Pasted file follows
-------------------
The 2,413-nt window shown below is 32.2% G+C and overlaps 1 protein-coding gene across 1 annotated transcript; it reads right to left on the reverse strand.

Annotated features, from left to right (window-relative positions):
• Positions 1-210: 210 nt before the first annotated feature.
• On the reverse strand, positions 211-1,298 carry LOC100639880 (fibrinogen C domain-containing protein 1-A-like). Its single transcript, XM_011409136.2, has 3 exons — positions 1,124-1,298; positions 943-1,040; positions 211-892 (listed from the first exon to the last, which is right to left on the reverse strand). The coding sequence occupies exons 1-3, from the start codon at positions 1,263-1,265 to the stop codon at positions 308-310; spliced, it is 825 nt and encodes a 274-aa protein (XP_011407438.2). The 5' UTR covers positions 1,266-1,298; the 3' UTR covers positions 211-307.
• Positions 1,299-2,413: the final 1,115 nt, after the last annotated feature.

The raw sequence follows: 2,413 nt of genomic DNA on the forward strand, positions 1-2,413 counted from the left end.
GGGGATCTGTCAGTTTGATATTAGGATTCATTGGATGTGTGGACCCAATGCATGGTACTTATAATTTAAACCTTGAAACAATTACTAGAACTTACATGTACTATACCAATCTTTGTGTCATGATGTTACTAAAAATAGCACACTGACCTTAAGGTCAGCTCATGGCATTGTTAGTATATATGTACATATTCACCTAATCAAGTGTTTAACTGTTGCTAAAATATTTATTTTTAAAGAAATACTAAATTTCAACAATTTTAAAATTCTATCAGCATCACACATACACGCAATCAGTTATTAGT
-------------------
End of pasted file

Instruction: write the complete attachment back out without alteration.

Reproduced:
The 2,413-nt window shown below is 32.2% G+C and overlaps 1 protein-coding gene across 1 annotated transcript; it reads right to left on the reverse strand.

Annotated features, from left to right (window-relative positions):
• Positions 1-210: 210 nt before the first annotated feature.
• On the reverse strand, positions 211-1,298 carry LOC100639880 (fibrinogen C domain-containing protein 1-A-like). Its single transcript, XM_011409136.2, has 3 exons — positions 1,124-1,298; positions 943-1,040; positions 211-892 (listed from the first exon to the last, which is right to left on the reverse strand). The coding sequence occupies exons 1-3, from the start codon at positions 1,263-1,265 to the stop codon at positions 308-310; spliced, it is 825 nt and encodes a 274-aa protein (XP_011407438.2). The 5' UTR covers positions 1,266-1,298; the 3' UTR covers positions 211-307.
• Positions 1,299-2,413: the final 1,115 nt, after the last annotated feature.

The raw sequence follows: 2,413 nt of genomic DNA on the forward strand, positions 1-2,413 counted from the left end.
GGGGATCTGTCAGTTTGATATTAGGATTCATTGGATGTGTGGACCCAATGCATGGTACTTATAATTTAAACCTTGAAACAATTACTAGAACTTACATGTACTATACCAATCTTTGTGTCATGATGTTACTAAAAATAGCACACTGACCTTAAGGTCAGCTCATGGCATTGTTAGTATATATGTACATATTCACCTAATCAAGTGTTTAACTGTTGCTAAAATATTTATTTTTAAAGAAATACTAAATTTCAACAATTTTAAAATTCTATCAGCATCACACATACACGCAATCAGTTATTAGT